Operation Mincemeat review – Best show in town is back, bigger and better

I confess I approached the West End transfer of this show with matching excitement and trepidation. Would it lose all that gloriously anarchic, improv alchemy with a bigger budget and full-size theatre and stage to fill? Four years after it made its debut in the Arcola Theatre, the little show that roared in the face of bloated blockbusters has executed a flawless transition to mainstream triumph with impeccable class, quicksilver shine and its trademark plucky determination to remain true to itself. It’s as fabulously funny, wickedly witty and magnificently moving as before – just with added sequins.

Madcap and utterly marvelous, this uproarious musical from the SpitLip team (Natasha Hodgson, David Cumming and Zoe Roberts, who wrote the show and star, alongside Zak Mallone and Claire-Marie Hall) is as bonkers as the true-life story it tells.

In 1943, at the height of World War II when our Forces were in desperate straits, a daring British plan saw the body of a fake drowned officer planted on Spanish shores, carrying fabricated plans for invading Sardinia. It persuaded Hitler to move troops out of Sicily, paving the way for the Allied invasion.

The extraordinarily talented cast of just two men and three women merrily whirl between characters (and genders), often mid-song, from pompous ministry chaps (including Bond author Ian Fleming) and plucky secretaries to submarine sailors, showgirls, camp undertakers and, oh yes, dancing Nazis. Mel Brooks would have been proud.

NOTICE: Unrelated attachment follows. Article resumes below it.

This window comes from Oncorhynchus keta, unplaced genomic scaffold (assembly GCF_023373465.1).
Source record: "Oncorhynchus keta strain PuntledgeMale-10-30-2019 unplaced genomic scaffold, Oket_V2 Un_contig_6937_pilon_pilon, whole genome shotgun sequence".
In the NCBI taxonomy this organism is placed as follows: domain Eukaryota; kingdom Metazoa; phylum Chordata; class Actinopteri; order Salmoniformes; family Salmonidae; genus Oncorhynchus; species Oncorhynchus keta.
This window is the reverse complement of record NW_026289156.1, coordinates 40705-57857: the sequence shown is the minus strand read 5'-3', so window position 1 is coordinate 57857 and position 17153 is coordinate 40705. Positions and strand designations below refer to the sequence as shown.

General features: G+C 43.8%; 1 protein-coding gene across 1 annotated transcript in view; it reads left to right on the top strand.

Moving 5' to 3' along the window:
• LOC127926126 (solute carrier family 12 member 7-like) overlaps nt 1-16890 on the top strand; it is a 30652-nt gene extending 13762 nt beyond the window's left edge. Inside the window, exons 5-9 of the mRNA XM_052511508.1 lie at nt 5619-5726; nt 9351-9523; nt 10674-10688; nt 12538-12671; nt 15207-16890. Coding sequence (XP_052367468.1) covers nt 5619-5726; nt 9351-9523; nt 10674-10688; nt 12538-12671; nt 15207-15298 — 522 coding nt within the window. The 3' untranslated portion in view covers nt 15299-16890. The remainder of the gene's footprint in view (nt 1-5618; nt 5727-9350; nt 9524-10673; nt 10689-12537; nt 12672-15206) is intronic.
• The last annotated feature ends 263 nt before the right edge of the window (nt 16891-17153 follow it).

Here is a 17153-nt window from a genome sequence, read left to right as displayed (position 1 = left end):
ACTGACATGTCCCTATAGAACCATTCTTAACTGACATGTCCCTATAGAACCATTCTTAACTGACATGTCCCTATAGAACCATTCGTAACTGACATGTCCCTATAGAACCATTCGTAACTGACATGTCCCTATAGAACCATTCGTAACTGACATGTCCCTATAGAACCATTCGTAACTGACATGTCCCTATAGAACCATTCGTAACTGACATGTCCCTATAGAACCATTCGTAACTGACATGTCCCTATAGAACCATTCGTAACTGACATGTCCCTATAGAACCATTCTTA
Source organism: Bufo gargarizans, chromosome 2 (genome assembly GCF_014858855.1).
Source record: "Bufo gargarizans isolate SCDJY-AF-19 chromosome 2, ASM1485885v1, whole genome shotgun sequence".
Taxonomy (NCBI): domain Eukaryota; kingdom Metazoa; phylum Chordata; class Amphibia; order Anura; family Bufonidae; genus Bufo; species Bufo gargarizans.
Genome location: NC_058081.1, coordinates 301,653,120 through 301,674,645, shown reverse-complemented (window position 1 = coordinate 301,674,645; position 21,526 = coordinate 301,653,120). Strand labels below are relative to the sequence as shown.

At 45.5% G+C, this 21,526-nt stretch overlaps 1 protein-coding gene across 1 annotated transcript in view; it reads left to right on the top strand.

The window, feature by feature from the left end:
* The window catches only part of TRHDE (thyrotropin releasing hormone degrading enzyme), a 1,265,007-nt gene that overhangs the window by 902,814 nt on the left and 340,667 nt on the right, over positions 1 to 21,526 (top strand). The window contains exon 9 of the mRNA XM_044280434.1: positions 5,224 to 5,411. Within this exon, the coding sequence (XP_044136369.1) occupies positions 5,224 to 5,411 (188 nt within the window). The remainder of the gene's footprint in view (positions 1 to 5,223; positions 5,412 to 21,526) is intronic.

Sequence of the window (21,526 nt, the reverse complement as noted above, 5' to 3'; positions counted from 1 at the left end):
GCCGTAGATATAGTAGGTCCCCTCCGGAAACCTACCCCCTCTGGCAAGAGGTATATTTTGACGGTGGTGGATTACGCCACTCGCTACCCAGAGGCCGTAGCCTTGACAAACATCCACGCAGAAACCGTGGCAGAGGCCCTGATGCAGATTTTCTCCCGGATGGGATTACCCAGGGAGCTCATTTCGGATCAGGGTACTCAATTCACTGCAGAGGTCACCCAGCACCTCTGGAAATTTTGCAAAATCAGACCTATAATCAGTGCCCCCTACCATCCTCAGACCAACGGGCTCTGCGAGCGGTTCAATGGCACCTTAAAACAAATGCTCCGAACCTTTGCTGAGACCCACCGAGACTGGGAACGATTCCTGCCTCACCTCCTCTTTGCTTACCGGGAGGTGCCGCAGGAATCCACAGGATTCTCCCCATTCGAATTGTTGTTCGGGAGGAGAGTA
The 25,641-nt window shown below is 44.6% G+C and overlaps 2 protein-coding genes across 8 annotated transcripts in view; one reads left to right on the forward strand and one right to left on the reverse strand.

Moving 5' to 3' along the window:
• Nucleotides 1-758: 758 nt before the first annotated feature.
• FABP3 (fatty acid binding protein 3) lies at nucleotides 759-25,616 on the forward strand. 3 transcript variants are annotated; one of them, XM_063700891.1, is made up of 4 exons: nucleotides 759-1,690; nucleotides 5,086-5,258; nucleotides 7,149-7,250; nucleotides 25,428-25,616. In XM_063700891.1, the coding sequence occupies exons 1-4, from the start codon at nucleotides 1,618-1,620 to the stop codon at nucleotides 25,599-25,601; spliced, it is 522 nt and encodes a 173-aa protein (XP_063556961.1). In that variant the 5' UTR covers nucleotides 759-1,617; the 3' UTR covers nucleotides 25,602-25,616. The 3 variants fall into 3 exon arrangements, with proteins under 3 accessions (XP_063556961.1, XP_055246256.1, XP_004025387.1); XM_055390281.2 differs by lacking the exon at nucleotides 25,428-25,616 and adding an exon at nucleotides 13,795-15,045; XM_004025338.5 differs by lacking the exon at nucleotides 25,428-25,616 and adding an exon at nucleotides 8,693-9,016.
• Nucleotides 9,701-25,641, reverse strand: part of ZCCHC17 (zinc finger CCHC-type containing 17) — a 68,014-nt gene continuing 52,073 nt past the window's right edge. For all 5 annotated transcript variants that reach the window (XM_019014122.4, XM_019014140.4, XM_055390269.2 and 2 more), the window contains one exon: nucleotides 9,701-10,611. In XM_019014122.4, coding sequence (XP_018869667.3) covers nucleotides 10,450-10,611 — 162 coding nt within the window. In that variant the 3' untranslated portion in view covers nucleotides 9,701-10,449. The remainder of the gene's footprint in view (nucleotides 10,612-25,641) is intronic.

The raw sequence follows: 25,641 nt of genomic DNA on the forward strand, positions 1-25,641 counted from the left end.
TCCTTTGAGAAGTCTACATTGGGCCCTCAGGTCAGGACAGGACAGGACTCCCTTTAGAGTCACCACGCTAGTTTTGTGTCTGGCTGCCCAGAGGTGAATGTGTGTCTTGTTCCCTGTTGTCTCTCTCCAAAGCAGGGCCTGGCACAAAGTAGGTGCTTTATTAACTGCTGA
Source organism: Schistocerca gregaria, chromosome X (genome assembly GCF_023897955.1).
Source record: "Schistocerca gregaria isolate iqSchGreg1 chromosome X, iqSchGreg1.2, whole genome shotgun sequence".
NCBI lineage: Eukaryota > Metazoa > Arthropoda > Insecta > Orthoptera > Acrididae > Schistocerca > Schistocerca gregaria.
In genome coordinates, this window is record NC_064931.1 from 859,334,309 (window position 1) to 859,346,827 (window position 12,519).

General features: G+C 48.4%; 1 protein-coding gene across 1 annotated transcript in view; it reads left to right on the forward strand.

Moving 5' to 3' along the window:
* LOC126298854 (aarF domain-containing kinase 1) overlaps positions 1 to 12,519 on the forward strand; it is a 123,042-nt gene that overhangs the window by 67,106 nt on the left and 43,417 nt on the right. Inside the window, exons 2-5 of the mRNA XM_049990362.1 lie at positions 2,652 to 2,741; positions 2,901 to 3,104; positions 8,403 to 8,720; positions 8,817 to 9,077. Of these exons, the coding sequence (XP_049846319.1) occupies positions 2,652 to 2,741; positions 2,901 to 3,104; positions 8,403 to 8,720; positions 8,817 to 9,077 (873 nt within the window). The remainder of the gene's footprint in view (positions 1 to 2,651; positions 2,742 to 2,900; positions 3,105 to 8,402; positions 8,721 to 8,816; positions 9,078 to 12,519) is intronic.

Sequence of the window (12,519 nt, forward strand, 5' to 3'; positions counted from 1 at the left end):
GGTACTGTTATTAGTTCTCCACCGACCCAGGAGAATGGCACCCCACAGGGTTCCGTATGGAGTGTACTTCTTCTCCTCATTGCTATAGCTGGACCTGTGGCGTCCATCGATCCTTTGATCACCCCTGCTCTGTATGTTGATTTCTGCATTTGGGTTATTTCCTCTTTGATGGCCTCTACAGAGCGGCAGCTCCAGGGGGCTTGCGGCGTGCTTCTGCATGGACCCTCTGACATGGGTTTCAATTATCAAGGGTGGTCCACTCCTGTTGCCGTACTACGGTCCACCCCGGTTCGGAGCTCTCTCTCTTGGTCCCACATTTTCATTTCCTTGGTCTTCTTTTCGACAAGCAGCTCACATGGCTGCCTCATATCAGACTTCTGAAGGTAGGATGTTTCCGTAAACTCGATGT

Like the feverish, fast-talking, wisecracking love child of Tim Minchin, Monty Python and Lin-Manuel Miranda, it blends every musical genre and delivers a dazzling array of pastiche treats and belly laughs, backed by the excellent live band.

If it was just a jolly farce about class, gender and pluckily defeating the Hun, it would be a hoot. But it suddenly, exquisitely, becomes something more when (young and male) Malone, as unassuming spinster Hester Leggett, quietly sings of a love lost to the previous war. Amid all the hilarity, the theatre fell completely silent, and we all wept.

This show understands where so many ponderously fail that if you make us laugh, you can then move and engage us – entertain us and we will listen to what you have to say. 


A deeply moving coda also pays poignant tribute to the dead homeless man Glyndwr Michael, whose body was used rather callously at the time for the drowned officer. 

We are moved, however, precisely because the laughter and joy also just keep coming, in giddily entertaining number after number.

The staging retains the original’s simplicity, but enjoys the perks of bigger sets and clever tricks. The costumes have a bit more sparkle, sure, but the cast happily told me that they took huge satisfaction in blowing a major chunk of the budget entirely on an unexpectedly, ridiculously OTT finale which goes full Broadway with bells on.  

This show was already a major triumph, now it is sheer perfection.


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